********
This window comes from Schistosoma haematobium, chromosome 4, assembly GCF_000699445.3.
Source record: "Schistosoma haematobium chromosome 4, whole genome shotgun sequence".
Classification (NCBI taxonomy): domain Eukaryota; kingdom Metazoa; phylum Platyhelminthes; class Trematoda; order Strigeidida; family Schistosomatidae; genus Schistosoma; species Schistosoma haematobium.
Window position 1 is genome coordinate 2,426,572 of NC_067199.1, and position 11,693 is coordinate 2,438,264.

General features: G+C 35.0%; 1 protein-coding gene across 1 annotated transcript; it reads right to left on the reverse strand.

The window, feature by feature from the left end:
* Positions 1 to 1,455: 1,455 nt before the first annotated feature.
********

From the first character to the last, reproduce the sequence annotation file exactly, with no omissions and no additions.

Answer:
This window comes from Schistosoma haematobium, chromosome 4, assembly GCF_000699445.3.
Source record: "Schistosoma haematobium chromosome 4, whole genome shotgun sequence".
Classification (NCBI taxonomy): domain Eukaryota; kingdom Metazoa; phylum Platyhelminthes; class Trematoda; order Strigeidida; family Schistosomatidae; genus Schistosoma; species Schistosoma haematobium.
Window position 1 is genome coordinate 2,426,572 of NC_067199.1, and position 11,693 is coordinate 2,438,264.

General features: G+C 35.0%; 1 protein-coding gene across 1 annotated transcript; it reads right to left on the reverse strand.

The window, feature by feature from the left end:
* Positions 1 to 1,455: 1,455 nt before the first annotated feature.